When it comes to the health issue, you should look to the Centers for Disease Control and Prevention (CDC) or the World Health Organization (WHO) for the most reliable information.

Finding reliable resources with information on the economic impact of the virus is more difficult. For this reason, it’s important to shed some light on the situation. There are already alarmist headlines starting to appear. Here are two such examples surfacing this week.

1. Goldman Sachs Forecasts the Largest Drop in GDP in Almost 100 Years

It sounds like Armageddon. Though the headline is true, it doesn’t reflect the full essence of the Goldman Sachs forecast. The projection is actually that we’ll have a tough first half of the year, but the economy will bounce back nicely in the second half; GDP will be up 12% in the third quarter and up another 10% in the fourth.

This aligns with research from John Burns Consulting involving pandemics, the economy, and home values. They concluded:

“Historical analysis showed us that pandemics are usually V-shaped (sharp recessions that recover quickly enough to provide little damage to home prices), and some very cutting-edge search engine analysis by our Information Management team showed the current slowdown is playing out similarly thus far.”

The economy will suffer for the next few months, but then it will recover. That’s certainly not Armageddon.

2. Fed President Predicts 30% Unemployment!

That statement was made by James Bullard, President of the Federal Reserve Bank of St. Louis. What Bullard actually said was it “could” reach 30%. But let’s look at what else he said in the same Bloomberg News interview:

“This is a planned, organized partial shutdown of the U.S. economy in the second quarter,” Bullard said. “The overall goal is to keep everyone, households and businesses, whole” with government support.

According to Bloomberg, he also went on to say:

“I would see the third quarter as a transitional quarter” with the fourth quarter and first quarter next year as “quite robust” as Americans make up for lost spending. “Those quarters might be boom quarters,” he said.

Again, Bullard agrees we will have a tough first half and rebound quickly.

Bottom Line

There’s a lot of misinformation out there. If you want the best advice on what’s happening in the current housing market, let’s talk today.

Are We About to See a New Wave of Foreclosures?

Are We About to See a New Wave of Foreclosures?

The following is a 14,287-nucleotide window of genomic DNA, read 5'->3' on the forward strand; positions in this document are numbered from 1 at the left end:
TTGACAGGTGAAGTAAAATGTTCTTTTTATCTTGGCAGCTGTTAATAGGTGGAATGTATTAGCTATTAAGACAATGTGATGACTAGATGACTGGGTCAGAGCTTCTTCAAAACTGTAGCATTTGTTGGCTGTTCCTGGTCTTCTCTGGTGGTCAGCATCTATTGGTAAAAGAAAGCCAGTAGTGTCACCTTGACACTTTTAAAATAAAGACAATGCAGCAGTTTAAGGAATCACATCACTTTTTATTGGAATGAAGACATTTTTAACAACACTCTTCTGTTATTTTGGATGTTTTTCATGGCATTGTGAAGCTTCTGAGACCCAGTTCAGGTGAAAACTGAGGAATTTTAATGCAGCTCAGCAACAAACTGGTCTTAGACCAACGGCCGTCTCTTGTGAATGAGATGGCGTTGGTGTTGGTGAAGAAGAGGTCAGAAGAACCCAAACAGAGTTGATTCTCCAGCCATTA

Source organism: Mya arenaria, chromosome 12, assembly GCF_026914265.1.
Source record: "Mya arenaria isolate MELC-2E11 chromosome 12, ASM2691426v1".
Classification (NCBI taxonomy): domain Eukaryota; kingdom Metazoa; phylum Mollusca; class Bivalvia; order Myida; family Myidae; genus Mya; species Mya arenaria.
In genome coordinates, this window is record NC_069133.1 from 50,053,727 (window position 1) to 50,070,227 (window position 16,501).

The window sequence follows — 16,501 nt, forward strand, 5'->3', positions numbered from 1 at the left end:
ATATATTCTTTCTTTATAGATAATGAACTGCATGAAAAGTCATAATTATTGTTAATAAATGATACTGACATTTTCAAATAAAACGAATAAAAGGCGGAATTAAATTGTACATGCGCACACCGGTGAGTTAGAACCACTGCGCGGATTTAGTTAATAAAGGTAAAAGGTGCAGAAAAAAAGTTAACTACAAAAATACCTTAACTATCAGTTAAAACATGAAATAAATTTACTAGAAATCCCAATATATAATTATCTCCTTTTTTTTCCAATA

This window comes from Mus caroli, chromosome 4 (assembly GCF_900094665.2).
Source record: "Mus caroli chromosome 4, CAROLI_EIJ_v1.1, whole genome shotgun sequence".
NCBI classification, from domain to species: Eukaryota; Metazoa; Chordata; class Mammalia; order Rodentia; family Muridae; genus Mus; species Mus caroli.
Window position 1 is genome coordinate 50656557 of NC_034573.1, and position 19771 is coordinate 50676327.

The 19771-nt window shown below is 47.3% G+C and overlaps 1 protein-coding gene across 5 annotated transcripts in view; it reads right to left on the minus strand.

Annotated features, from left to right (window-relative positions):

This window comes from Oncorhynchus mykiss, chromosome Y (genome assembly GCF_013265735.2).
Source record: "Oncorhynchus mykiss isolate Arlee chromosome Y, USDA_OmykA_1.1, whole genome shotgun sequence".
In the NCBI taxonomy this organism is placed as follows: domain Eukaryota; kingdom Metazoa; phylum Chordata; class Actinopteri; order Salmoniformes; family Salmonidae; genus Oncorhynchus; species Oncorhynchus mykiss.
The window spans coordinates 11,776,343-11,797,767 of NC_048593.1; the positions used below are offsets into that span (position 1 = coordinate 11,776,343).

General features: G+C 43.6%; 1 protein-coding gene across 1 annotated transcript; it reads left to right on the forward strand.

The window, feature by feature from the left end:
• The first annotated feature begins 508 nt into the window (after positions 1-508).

With all of the havoc being caused by COVID-19, many are concerned we may see a new wave of foreclosures. Restaurants, airlines, hotels, and many other industries are furloughing workers or dramatically cutting their hours. Without a job, many homeowners are wondering how they’ll be able to afford their mortgage payments.

In spite of this, there are actually many reasons we won’t see a surge in the number of foreclosures like we did during the housing crash over ten years ago. Here are just a few of those reasons:

The Government Learned its Lesson the Last Time

During the previous housing crash, the government was slow to recognize the challenges homeowners were having and waited too long to grant relief. Today, action is being taken swiftly. Just this week:

  • The Federal Housing Administration indicated it is enacting an “immediate foreclosure and eviction moratorium for single family homeowners with FHA-insured mortgages” for the next 60 days.
  • The Federal Housing Finance Agency announced it is directing Fannie Mae and Freddie Mac to suspend foreclosures and evictions for “at least 60 days.”

Homeowners Learned their Lesson the Last Time

When the housing market was going strong in the early 2000s, homeowners gained a tremendous amount of equity in their homes. Many began to tap into that equity. Some started to use their homes as ATM machines to purchase luxury items like cars, jet-skis, and lavish vacations. When prices dipped, many found themselves in a negative equity situation (where the mortgage was greater than the value of their homes). Some just walked away, leaving the banks with no other option but to foreclose on their properties.